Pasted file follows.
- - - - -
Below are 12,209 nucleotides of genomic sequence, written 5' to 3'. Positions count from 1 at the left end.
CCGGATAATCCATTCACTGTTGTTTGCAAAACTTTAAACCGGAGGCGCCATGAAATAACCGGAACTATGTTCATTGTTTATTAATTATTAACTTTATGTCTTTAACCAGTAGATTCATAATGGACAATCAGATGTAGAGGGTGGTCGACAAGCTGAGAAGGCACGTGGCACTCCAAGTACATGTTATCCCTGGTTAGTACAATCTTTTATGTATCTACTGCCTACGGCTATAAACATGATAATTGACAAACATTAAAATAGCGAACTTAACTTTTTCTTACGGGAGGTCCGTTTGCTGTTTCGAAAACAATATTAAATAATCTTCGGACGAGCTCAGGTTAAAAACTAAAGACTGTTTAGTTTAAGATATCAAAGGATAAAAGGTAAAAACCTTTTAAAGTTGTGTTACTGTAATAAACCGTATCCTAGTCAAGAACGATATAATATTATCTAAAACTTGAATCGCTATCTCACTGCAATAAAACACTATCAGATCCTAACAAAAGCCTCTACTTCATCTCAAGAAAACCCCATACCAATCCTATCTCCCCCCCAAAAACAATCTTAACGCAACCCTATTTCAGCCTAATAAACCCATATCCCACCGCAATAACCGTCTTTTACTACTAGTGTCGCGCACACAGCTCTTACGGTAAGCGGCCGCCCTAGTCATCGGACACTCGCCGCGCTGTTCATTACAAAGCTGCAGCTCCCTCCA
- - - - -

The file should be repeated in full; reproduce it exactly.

Below are 12,209 nucleotides of genomic sequence, written 5' to 3'. Positions count from 1 at the left end.
CCGGATAATCCATTCACTGTTGTTTGCAAAACTTTAAACCGGAGGCGCCATGAAATAACCGGAACTATGTTCATTGTTTATTAATTATTAACTTTATGTCTTTAACCAGTAGATTCATAATGGACAATCAGATGTAGAGGGTGGTCGACAAGCTGAGAAGGCACGTGGCACTCCAAGTACATGTTATCCCTGGTTAGTACAATCTTTTATGTATCTACTGCCTACGGCTATAAACATGATAATTGACAAACATTAAAATAGCGAACTTAACTTTTTCTTACGGGAGGTCCGTTTGCTGTTTCGAAAACAATATTAAATAATCTTCGGACGAGCTCAGGTTAAAAACTAAAGACTGTTTAGTTTAAGATATCAAAGGATAAAAGGTAAAAACCTTTTAAAGTTGTGTTACTGTAATAAACCGTATCCTAGTCAAGAACGATATAATATTATCTAAAACTTGAATCGCTATCTCACTGCAATAAAACACTATCAGATCCTAACAAAAGCCTCTACTTCATCTCAAGAAAACCCCATACCAATCCTATCTCCCCCCCAAAAACAATCTTAACGCAACCCTATTTCAGCCTAATAAACCCATATCCCACCGCAATAACCGTCTTTTACTACTAGTGTCGCGCACACAGCTCTTACGGTAAGCGGCCGCCCTAGTCATCGGACACTCGCCGCGCTGTTCATTACAAAGCTGCAGCTCCCTCCA